Riot Fest released “before” and “after” photos Monday in an attempt to undercut a local alderman’s claim that damage to Humboldt Park caused by heavy rains and large crowds at last year’s festival had not yet been repaired.
Five days after Ald. Roberto Maldonado (26th) said he wants the three-day festival evicted from Humboldt Park, Riot Fest founder Michael Petryshyn said festival organizers have already invested $152,000 in the park restoration project with $30,000 in further improvements on the way.
Maldonado did not attend any of the “multiple walk-throughs” with Chicago Park District supervisors and project managers, Riot Fest said. But the Park District has “expressed approval of the progress made thus far,” Petryshyn said, noting that “ball fields are now green and approved for use” by spring leagues.
“Riot Fest has delivered everything promised and more in an effort to correct damage from festivalgoers during a major rain event the first day of the fest, as well as to generally improve the park for residents to enjoy,” Riot Fest said in the release.
The before-and-after photos appear to underscore the point.
They show a trash-strewn, puddle-filled, mud-fest of a field immediately after the September 2014 festival and a manicured field taken just days ago with a baseball diamond in the background. The show-and-tell also includes seven photos of what festival organizers call “non-Riot Fest-related damage” to Humboldt Park that includes puddles, mud, tire tracks and patches of burned-out grass.
The seven photos show areas of the park that have had drainage problems for years — long before Riot Fest put down roots in Humboldt Park, the press release said. The problems have been exacerbated by “improper disposal of grease into park drains by truck vendors, resulting in major clogs of sand, gravel and grease that coagulates into a cement-like mass,” the festival said.
Going forward, Riot Fest is “preparing plans and dedicating additional resources” to make certain the 2014 damage will “never be repeated,” organizers said.
Those plans include having a landscaping contractor onsite before, during and after the festival so damage can be immediately addressed instead of waiting until weeks after the event.
Other changes include: keeping the drainage system in and around the festival grounds cleared and maintained; modifying the Riot Fest layout to maximize open space and paved surfaces; and adding more protective fencing, ground cover, mulch and surfaces that can “stand up to the wear” and tear of a “large-scale event.”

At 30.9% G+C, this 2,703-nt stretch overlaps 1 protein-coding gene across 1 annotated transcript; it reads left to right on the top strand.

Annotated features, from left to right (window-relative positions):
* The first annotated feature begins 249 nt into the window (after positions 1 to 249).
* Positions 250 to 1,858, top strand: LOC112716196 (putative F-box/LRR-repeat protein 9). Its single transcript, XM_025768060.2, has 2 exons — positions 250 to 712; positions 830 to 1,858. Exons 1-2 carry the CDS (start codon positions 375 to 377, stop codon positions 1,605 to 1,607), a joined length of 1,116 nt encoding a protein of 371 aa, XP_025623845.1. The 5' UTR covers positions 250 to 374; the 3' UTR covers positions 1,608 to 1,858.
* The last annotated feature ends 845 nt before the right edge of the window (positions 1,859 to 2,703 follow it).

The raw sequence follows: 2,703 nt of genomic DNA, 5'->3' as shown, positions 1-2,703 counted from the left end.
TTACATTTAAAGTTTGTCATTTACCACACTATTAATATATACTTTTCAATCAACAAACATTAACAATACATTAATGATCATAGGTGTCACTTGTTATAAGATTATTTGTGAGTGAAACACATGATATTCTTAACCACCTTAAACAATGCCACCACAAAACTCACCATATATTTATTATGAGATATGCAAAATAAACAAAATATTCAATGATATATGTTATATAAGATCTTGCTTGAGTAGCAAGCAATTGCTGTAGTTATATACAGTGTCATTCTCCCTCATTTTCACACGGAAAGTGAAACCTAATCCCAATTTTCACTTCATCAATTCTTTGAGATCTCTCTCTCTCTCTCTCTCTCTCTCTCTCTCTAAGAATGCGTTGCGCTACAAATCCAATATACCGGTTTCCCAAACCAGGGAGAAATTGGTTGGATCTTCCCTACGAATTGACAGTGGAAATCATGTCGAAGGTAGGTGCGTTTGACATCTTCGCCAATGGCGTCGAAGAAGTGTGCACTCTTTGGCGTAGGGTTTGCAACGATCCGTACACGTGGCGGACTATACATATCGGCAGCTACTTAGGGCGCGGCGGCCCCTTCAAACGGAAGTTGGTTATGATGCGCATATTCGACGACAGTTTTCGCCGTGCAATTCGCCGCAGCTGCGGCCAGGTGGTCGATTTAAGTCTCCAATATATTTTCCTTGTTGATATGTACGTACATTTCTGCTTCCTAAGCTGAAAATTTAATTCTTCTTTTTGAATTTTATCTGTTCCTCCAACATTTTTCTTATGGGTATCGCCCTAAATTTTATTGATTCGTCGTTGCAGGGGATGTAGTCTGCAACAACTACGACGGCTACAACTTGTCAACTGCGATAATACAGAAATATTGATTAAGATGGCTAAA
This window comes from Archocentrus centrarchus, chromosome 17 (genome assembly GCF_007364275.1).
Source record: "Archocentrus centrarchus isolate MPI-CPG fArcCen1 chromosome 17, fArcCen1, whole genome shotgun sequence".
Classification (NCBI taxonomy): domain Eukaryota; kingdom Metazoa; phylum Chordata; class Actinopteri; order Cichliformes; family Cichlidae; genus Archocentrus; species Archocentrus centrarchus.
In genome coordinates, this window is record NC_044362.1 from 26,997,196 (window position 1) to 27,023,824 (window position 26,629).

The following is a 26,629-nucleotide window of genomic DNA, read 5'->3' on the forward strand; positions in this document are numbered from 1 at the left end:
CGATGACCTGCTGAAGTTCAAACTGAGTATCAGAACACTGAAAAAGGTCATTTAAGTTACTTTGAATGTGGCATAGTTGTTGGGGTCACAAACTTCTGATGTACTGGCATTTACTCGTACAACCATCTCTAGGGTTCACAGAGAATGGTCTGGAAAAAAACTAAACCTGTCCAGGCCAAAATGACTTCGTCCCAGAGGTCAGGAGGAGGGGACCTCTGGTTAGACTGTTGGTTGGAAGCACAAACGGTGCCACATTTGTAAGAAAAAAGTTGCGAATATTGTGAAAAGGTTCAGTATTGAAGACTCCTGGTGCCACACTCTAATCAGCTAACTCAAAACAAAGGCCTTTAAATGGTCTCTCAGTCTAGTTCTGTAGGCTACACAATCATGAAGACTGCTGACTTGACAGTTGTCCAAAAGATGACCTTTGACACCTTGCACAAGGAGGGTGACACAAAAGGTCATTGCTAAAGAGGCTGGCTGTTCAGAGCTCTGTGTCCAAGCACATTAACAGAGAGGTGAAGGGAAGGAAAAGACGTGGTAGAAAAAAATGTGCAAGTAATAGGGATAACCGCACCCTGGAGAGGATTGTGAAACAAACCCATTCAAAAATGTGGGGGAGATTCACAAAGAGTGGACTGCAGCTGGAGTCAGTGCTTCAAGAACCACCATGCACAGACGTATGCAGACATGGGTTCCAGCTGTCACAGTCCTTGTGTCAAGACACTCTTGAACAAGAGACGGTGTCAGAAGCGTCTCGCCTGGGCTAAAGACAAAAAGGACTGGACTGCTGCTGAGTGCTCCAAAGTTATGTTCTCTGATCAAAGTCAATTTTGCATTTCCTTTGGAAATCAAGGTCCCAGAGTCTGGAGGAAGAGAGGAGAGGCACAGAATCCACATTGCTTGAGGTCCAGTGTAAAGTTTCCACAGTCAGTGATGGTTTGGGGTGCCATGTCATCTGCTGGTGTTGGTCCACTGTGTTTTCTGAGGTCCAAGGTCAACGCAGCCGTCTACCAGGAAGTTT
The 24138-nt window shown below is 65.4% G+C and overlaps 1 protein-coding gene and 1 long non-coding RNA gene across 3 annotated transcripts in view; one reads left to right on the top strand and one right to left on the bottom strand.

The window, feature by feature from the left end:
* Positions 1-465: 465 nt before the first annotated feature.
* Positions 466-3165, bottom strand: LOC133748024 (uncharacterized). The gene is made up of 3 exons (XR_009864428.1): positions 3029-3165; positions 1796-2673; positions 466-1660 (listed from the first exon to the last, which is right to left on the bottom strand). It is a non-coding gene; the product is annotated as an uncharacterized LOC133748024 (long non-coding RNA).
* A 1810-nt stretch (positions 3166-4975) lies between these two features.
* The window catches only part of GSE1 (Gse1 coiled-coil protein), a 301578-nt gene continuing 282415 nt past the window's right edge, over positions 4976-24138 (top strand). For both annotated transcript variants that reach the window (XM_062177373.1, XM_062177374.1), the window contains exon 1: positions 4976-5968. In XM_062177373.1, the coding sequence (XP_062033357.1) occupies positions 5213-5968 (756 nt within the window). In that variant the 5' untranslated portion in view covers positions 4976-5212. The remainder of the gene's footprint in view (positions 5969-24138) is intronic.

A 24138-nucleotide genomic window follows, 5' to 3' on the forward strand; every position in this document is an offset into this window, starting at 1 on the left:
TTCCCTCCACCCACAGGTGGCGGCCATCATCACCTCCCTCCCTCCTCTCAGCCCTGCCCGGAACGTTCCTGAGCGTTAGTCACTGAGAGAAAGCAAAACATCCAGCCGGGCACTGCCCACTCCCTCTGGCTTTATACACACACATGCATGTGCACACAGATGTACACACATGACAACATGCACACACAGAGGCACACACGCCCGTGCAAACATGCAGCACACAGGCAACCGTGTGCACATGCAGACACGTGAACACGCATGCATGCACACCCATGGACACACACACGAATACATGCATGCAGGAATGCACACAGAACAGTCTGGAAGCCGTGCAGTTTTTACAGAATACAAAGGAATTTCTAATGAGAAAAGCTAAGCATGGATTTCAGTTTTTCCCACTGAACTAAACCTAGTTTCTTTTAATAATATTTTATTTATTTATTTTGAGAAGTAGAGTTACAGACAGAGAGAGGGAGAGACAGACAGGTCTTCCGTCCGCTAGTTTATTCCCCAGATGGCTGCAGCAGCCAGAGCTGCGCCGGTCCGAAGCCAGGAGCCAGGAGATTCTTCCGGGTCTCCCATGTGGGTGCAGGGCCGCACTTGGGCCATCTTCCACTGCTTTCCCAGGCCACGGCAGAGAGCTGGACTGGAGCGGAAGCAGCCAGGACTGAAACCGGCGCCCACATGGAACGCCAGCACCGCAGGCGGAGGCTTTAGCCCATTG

“Sometimes, you have to directly look at yourself and ask, `How can I do better?’ What we’ve done in the past is just not good enough. Is there a better process currently not being implemented?. . . Yes, there is,” Petryshyn was quoted as saying in the press release.
“We learned a valuable lesson this year. Moving forward, we must have our Chicago Park District-approved landscaper on-site with us from load-in to load out. We need to get ahead of any issues and start repairs immediately.”
In the future, Petryshyn said, the Riot Fest Foundation’s concerns will not be confined to “reseeding and maintaining” Humboldt Park.
The foundation’s job will be to “raise funds to help fix infrastructure issues within the park” and plug the gap caused by state and city budget cuts, he said.
“The Riot Fest Foundation will certainly take on that project with the main goal of beautifying the park,” the founder said.
Maldonado said the before-and-after photos are “fine and dandy,” but there is “no way that 100 percent of the damage” has been restored. More important, the alderman said his mind is made up.
“We don’t want to put ourselves in the same situation for next year. They’re asking for nine days to close the streets before the fest so they can do a much better setting up of the park. That means almost two weeks of patrons of the park not having access to it. That’s not something the community is willing to tolerate,” Maldonado said.
“This community has spoken very loud and clear. They have decided Riot Fest is too big to come to this large, family-oriented park. Over the years, they have made many promises and they have fallen short. If they claim they are good neighbors, where were they last year when all of their management left the day after and flew to Denver because they were having a big problem in that venue?”
A spokeswoman for Riot Fest pointed out that “the petition to allow Riot Fest its permits now has more signatures than Maldonado had votes in the last election.”